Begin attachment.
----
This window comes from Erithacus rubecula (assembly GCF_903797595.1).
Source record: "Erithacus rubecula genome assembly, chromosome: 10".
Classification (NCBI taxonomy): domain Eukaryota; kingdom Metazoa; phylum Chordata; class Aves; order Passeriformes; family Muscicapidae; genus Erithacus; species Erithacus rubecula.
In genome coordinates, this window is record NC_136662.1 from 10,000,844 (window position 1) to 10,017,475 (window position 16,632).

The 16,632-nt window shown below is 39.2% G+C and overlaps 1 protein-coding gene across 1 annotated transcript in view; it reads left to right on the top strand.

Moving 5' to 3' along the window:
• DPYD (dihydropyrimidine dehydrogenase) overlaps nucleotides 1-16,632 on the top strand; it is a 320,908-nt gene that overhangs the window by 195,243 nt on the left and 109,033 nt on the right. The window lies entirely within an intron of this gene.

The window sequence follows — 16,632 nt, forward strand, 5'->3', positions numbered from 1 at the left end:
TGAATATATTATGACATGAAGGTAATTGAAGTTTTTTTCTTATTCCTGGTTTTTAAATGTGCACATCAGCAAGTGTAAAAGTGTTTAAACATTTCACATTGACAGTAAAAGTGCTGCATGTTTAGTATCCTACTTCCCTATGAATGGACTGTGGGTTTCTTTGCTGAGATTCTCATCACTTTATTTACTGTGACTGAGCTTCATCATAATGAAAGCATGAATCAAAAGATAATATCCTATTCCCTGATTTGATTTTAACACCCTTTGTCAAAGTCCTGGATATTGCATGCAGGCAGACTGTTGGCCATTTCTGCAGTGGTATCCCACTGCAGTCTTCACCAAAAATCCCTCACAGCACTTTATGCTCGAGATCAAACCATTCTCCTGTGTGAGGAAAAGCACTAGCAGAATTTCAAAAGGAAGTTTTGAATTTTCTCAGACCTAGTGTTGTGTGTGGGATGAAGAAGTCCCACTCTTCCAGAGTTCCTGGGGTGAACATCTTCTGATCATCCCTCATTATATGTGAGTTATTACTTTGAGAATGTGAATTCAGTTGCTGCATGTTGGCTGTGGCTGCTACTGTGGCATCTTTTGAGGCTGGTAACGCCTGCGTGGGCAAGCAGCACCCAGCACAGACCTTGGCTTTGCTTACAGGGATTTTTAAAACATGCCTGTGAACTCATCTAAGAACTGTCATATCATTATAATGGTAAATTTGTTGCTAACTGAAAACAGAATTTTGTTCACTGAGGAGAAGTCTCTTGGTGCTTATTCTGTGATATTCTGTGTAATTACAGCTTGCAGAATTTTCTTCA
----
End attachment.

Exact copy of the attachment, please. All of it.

This window comes from Erithacus rubecula (assembly GCF_903797595.1).
Source record: "Erithacus rubecula genome assembly, chromosome: 10".
Classification (NCBI taxonomy): domain Eukaryota; kingdom Metazoa; phylum Chordata; class Aves; order Passeriformes; family Muscicapidae; genus Erithacus; species Erithacus rubecula.
In genome coordinates, this window is record NC_136662.1 from 10,000,844 (window position 1) to 10,017,475 (window position 16,632).

The 16,632-nt window shown below is 39.2% G+C and overlaps 1 protein-coding gene across 1 annotated transcript in view; it reads left to right on the top strand.

Moving 5' to 3' along the window:
• DPYD (dihydropyrimidine dehydrogenase) overlaps nucleotides 1-16,632 on the top strand; it is a 320,908-nt gene that overhangs the window by 195,243 nt on the left and 109,033 nt on the right. The window lies entirely within an intron of this gene.

The window sequence follows — 16,632 nt, forward strand, 5'->3', positions numbered from 1 at the left end:
TGAATATATTATGACATGAAGGTAATTGAAGTTTTTTTCTTATTCCTGGTTTTTAAATGTGCACATCAGCAAGTGTAAAAGTGTTTAAACATTTCACATTGACAGTAAAAGTGCTGCATGTTTAGTATCCTACTTCCCTATGAATGGACTGTGGGTTTCTTTGCTGAGATTCTCATCACTTTATTTACTGTGACTGAGCTTCATCATAATGAAAGCATGAATCAAAAGATAATATCCTATTCCCTGATTTGATTTTAACACCCTTTGTCAAAGTCCTGGATATTGCATGCAGGCAGACTGTTGGCCATTTCTGCAGTGGTATCCCACTGCAGTCTTCACCAAAAATCCCTCACAGCACTTTATGCTCGAGATCAAACCATTCTCCTGTGTGAGGAAAAGCACTAGCAGAATTTCAAAAGGAAGTTTTGAATTTTCTCAGACCTAGTGTTGTGTGTGGGATGAAGAAGTCCCACTCTTCCAGAGTTCCTGGGGTGAACATCTTCTGATCATCCCTCATTATATGTGAGTTATTACTTTGAGAATGTGAATTCAGTTGCTGCATGTTGGCTGTGGCTGCTACTGTGGCATCTTTTGAGGCTGGTAACGCCTGCGTGGGCAAGCAGCACCCAGCACAGACCTTGGCTTTGCTTACAGGGATTTTTAAAACATGCCTGTGAACTCATCTAAGAACTGTCATATCATTATAATGGTAAATTTGTTGCTAACTGAAAACAGAATTTTGTTCACTGAGGAGAAGTCTCTTGGTGCTTATTCTGTGATATTCTGTGTAATTACAGCTTGCAGAATTTTCTTCA